The documentary is observational. There’s no narration, no conclusions drawn for you. It is open to you to ponder on what this encounter might mean in the longer term on both sides: a shift in perceptions of one another, at the very least, a humanising where before there was ignorance. That’s an achievement of the film overall: its success (multiple awards and nominations, rave reviews and testimonials) will send an affirming message to the boys; and viewers, having been moved, leave more deeply informed – not about problems and solutions, but about people, about their need and capacity for love, and for learning.
It’s in some subtle mixture of both these things that the boys find the wherewithal for change.
Bernie has a tremendous capacity for love, great intuition and understanding of how to play to people’s strengths, and astonishing perseverance. None will test it as greatly as young Russell (“Rusty”), as wild and cheeky, as troublesome yet endearing and funny as they come. There are some great scenes between him and Bernie caught on camera, where you see Bernie drawing out Russell’s capacity for self-reflection, the pre-cursor to change.
But as important as Bernie’s foundational role and personal involvement has been and continues to be, the film shows that it is not all about him. His fellow youth worker, Paul, for example, is also closely involved with Russell; as is volunteer Francesca too and Zac, who takes Russell under his wing.
On this point, Tyson’s story is also interesting as, for much of the film, he is at a remove from Backtrack, inside juvie. A very powerful scene – the kind that makes you wonder, how did the film-maker manage to be there and capture that moment – is a conversation through their cell doors between Tyson and another detained young man against a backdrop of terrible screaming, of rage and fear, coming from a cell down the corridor. Tyson comments on it and the other young man reminds him, that was what he was like, not so long ago.
Tyson has reached crunch time. He doesn’t want to continue on this spiral of crime and detention. There are some strengths he can draw on: some of the Backtrack experience, no doubt, but also the loyalty and love of his girlfriend, the consistent interest and compassion of one of the youth justice officers (who has seen him come in and out so often that he feels towards him like a cousin), the apparently constructive, humanistic approach of this facility: his cell is more like a bedroom, light-filled with a view to the outdoors, personalised by his belongings; he gets to work with and care for a dog. (Hello, Territory Families.)
When Tyson is released, you just hope he’ll catch a break, not have his resolve tested too greatly or early by whatever unexpected challenges or hurts, before he has time to consolidate all that he has learned about himself. We see these trajectories with the other main characters, Russell (“Rusty”) and Zac. They’ve both got a lot going for them but are carrying fragilities rooted in old traumas that are readily touched off. Both get into trouble with the law in the course of the film and Zac actually gets sent to adult prison.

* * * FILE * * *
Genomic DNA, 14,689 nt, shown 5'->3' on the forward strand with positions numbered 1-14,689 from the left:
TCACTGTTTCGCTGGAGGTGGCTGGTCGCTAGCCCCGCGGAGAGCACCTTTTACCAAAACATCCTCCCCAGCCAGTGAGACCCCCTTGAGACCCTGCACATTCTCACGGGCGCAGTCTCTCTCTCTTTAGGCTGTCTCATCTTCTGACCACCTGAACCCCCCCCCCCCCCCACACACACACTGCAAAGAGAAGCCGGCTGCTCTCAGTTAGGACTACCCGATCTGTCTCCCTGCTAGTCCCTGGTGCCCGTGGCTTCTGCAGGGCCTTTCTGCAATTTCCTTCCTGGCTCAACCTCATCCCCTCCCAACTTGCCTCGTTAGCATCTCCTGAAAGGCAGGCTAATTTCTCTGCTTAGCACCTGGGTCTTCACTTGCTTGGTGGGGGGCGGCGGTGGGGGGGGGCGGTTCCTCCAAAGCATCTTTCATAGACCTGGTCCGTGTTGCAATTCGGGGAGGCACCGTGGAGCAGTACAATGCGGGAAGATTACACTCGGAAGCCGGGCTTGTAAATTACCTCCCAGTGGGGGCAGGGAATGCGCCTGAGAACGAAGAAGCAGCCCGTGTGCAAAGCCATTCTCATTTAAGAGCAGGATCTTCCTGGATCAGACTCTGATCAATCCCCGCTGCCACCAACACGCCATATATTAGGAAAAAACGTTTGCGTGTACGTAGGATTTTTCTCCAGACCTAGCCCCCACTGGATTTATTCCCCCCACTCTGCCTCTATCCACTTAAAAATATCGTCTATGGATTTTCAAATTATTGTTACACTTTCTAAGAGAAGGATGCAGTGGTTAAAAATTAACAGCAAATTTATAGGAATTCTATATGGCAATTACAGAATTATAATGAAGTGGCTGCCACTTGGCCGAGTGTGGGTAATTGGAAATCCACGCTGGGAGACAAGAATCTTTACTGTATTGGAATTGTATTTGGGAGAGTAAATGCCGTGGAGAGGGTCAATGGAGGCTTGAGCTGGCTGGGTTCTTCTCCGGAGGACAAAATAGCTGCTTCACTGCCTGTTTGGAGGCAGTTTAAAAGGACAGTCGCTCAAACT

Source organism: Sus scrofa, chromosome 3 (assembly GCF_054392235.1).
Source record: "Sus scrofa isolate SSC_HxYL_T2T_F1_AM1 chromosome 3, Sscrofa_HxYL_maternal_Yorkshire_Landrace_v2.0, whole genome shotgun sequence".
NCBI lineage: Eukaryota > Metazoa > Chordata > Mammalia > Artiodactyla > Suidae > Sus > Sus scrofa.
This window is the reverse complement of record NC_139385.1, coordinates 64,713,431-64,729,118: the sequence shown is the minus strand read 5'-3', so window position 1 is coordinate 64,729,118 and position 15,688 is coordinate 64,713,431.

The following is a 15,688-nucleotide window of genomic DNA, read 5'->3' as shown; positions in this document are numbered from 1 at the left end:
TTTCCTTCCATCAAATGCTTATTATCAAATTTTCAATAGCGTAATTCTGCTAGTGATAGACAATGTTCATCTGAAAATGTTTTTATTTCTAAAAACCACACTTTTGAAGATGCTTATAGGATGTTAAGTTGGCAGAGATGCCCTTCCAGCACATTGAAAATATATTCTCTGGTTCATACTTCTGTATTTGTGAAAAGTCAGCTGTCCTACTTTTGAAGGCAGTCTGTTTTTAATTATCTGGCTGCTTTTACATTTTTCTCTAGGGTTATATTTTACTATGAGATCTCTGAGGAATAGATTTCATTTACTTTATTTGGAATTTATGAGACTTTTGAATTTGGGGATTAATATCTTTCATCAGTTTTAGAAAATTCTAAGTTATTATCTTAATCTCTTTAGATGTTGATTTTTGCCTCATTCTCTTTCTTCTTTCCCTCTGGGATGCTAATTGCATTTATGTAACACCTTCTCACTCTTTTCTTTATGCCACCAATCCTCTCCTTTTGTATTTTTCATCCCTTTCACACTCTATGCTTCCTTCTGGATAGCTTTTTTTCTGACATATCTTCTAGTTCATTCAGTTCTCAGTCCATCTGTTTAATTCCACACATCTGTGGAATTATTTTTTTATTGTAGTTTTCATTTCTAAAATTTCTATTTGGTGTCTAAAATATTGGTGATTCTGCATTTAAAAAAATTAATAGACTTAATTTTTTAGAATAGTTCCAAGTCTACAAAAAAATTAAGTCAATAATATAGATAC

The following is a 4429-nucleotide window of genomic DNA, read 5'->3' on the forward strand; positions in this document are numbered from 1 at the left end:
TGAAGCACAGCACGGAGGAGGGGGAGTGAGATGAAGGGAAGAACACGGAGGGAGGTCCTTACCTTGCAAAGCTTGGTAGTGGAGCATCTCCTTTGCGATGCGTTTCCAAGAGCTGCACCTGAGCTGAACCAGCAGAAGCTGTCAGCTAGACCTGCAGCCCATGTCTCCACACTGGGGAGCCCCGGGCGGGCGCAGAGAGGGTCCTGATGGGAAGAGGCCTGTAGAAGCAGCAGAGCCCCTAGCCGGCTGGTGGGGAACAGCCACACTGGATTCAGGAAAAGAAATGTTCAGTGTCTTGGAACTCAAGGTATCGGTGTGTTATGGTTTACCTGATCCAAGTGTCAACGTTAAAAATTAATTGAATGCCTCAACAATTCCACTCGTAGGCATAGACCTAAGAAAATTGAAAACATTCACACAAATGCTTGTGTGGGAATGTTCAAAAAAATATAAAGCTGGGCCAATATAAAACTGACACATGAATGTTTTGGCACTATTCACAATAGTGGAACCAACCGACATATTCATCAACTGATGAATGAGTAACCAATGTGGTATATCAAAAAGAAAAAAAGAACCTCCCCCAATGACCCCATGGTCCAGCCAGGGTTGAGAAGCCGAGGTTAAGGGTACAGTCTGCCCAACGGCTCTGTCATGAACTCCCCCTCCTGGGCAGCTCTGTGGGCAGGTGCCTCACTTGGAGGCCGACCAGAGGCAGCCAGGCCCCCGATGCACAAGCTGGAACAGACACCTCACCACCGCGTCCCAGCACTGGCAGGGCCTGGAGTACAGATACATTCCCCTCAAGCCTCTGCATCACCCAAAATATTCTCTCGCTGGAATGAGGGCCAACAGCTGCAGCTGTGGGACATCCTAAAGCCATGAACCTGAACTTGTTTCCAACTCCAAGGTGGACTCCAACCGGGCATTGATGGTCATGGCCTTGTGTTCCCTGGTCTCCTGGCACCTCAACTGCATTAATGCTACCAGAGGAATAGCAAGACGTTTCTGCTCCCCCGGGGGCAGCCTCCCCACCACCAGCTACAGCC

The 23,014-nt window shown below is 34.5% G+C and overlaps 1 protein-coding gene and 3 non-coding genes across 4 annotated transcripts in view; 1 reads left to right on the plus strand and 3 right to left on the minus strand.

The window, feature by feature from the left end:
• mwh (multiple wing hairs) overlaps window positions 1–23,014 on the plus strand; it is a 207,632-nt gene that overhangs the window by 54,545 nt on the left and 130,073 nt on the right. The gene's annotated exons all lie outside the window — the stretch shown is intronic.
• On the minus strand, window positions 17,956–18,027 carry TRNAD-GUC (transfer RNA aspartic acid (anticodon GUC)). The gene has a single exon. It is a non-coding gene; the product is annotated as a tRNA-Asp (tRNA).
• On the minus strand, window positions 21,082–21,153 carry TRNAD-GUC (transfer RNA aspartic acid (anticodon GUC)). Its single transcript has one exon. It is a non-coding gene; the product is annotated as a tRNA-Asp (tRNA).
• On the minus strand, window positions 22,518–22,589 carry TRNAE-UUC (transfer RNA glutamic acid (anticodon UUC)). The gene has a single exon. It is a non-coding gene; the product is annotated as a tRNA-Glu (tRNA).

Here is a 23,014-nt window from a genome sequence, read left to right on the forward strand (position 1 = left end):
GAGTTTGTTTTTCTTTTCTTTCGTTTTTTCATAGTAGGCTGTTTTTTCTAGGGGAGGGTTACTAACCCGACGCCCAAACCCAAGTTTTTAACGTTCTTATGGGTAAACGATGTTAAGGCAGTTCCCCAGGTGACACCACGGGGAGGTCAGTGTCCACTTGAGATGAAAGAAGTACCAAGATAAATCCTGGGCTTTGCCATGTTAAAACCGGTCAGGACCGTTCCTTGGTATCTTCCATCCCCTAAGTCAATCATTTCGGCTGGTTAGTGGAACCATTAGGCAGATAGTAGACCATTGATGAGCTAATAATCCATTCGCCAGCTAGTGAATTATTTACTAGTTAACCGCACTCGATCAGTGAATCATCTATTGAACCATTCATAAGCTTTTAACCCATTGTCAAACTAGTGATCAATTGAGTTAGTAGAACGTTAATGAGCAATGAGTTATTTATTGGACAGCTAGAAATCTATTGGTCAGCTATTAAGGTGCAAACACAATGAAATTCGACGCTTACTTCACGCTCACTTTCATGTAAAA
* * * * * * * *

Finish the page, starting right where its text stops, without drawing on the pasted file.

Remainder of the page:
This is devastating for his Backtrack family, especially Bernie and little Russell for whom he has been a mentor. At this point, we’ve seen enough of Zac’s capacities – especially in the classroom where he works alongside the teacher, getting the boys to engage with their work – to seriously question what possible good could come from locking him up, especially in an adult gaol. Of course, he has to make reparations for his crime, but there’s got to be another way.
Fortunately, he gets early release (we’re not told how) and at last Saturday’s screening, was in Alice Springs in person to present the film. He was born and raised here to the age of 12 and his mother Connie Craig and other family members (pictured above left) were in the audience, seeing the film for the first time and learning things about Zac’s experience that they didn’t know. At the end of the film, he took questions from the audience: we got to see in the flesh his resilience, his sense of humour, his ability to articulate, his commitment to other young people experiencing hard times.
Alongside the film, you couldn’t get a better testimonial for the achievements of Bernie Shakeshaft and BackTrack Youth Works. And for the strength of the human spirit.
Note: There’s a scheduled local screening of the film at Araluen on 26 November. It’s possible to also host screenings, for instance at your workplace.